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How to build a log cabin from free Forest products.

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Winter sultice

winter soltice

winter soltice

A very informative video

Buy a keyless lock set for the cabin at Amazon

How to erect a log cabin

This hub is on how to erect a log cabin,which I have always wanted to do from scratch.

It isn't that expensive to build a log cabin if you live where there are lots of forests as I do.

I estimate it will cost around $5000 to build this cabin.

It costs me $20 for 100 logs that are 150 feet long and are 6 inches in diameter.

You get the permit from the forest service,and grab a good chain saw,hook up your trailer and start cutting logs that are already dead.

You noticed I said already dead.This way the tree has shrunk by losing all the sap it had stored.So you will not have a lot of shrinkage after you chink the logs.

You cannot cut green logs for a cabin without bidding on a section of timber which is to expensive.I do not haul 150 foot logs home either as I cut them into 16 foot lengths or less.

You tell the forest service that you want to buy corral posts and they will issue a permit that you fill out when you are done cutting a load and ready to go home with it.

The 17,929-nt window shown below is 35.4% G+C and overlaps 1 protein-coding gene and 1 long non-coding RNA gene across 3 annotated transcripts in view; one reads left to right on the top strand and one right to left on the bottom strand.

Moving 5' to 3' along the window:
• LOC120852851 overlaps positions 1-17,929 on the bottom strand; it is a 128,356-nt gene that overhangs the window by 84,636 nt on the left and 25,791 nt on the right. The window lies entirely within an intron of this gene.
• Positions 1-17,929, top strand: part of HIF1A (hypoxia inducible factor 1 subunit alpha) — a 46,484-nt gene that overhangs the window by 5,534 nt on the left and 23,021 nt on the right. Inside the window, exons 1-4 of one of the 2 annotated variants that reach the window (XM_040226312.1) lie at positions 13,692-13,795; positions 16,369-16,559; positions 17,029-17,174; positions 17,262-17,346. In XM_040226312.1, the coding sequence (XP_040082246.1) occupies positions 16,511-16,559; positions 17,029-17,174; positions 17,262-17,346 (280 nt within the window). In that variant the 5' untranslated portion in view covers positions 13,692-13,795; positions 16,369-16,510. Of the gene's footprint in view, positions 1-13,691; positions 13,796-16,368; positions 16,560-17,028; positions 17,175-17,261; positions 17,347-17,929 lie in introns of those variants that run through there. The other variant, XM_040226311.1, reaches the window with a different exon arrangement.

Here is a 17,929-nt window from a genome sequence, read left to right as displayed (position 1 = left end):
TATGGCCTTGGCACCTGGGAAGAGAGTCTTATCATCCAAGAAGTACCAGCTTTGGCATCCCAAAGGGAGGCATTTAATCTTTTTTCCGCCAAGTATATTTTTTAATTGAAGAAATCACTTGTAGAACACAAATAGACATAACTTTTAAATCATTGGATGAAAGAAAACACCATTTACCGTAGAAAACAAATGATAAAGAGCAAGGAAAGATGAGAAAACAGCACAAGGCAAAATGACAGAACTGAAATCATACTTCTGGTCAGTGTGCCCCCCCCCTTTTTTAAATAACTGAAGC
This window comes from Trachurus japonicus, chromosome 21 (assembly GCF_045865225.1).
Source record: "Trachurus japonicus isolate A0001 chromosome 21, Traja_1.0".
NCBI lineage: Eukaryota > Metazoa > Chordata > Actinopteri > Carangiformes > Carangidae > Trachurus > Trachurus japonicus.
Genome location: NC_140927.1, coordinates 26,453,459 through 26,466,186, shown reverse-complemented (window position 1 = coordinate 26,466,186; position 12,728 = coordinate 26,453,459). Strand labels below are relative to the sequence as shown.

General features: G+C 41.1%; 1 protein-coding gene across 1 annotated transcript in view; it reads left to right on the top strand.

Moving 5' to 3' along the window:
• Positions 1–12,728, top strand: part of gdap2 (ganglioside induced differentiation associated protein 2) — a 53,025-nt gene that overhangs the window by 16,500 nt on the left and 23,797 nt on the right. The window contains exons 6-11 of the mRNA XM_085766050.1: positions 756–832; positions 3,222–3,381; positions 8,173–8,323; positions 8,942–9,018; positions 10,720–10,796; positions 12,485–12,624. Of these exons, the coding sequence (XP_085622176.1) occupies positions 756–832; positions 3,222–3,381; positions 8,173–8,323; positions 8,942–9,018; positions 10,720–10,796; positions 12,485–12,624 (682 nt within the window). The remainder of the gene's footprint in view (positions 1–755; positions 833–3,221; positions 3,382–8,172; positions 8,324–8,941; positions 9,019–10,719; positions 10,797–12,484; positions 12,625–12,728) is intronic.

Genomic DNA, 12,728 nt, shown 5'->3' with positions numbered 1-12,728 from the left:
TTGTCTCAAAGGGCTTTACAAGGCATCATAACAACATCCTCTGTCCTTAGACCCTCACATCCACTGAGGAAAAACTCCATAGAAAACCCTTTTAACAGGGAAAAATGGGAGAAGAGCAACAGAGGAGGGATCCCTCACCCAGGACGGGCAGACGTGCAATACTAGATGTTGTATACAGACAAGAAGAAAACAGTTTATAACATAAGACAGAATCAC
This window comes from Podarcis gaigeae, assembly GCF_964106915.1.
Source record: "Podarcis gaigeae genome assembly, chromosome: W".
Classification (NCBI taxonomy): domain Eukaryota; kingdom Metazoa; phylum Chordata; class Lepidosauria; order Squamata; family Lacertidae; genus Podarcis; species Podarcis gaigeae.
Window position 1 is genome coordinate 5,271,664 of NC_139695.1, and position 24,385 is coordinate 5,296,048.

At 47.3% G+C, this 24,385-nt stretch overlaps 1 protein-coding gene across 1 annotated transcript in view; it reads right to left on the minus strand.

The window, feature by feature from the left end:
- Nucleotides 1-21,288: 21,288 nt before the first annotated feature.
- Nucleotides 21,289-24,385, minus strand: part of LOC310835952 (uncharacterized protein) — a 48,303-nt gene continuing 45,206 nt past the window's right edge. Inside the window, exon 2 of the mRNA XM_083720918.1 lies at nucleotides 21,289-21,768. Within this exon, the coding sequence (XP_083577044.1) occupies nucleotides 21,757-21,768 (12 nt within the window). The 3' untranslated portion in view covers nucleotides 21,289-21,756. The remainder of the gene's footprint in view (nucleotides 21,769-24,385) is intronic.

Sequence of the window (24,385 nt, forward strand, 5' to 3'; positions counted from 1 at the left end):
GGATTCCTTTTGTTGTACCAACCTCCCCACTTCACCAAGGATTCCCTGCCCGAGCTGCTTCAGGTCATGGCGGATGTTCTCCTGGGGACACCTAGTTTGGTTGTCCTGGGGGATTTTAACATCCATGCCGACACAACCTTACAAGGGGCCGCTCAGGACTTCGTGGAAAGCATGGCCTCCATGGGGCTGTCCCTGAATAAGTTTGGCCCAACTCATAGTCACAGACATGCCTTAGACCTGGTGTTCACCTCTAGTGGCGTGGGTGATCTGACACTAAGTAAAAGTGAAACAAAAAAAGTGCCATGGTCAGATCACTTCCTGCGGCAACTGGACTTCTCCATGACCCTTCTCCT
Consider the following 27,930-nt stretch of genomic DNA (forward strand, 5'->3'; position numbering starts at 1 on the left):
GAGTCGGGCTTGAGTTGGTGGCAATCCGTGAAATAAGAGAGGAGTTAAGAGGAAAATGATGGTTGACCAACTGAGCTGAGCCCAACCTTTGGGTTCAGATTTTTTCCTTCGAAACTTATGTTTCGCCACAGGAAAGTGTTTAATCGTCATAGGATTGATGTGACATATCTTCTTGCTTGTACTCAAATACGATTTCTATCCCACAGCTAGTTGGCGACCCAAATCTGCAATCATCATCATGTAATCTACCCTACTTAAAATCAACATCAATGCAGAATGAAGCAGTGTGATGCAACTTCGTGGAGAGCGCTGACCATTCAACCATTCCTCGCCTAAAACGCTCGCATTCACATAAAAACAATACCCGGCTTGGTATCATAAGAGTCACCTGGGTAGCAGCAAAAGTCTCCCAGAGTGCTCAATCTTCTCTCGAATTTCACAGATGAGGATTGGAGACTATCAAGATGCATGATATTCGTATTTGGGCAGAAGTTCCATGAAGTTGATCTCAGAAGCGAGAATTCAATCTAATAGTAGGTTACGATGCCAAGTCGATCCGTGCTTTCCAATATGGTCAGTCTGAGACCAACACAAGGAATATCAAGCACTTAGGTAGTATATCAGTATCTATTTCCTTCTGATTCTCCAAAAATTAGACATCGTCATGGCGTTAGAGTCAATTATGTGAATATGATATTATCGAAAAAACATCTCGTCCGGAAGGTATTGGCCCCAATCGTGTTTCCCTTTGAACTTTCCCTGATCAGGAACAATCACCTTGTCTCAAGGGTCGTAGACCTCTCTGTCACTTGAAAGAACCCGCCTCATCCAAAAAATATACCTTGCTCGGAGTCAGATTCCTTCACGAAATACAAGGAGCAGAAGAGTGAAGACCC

There are many places that have plans to build a log cabin as I found a book of information on how to erect a log cabin by checking out Log Cabin Ads.

The most important part of a cabin is the foundation,so I will start here;

This cabin is a 12 by 16 foot structure.

I placed 16 cement peer blocks in 4 rows with 4 blocks per row.

After leveling the blocks all to the same height,you will mix one bag of ready mix cement for each block and pour around the blocks for more stability.

I then placed 4 -8 by 8 inch treated timbers that are 16 feet long on each row of blocks.

Then I cut 2x6 wood blocks for cross blocking between the timbers.

I then purchased 6 each 1 1/2 inch tongue and groove floor panels (plywood)and staggered them across the timbers.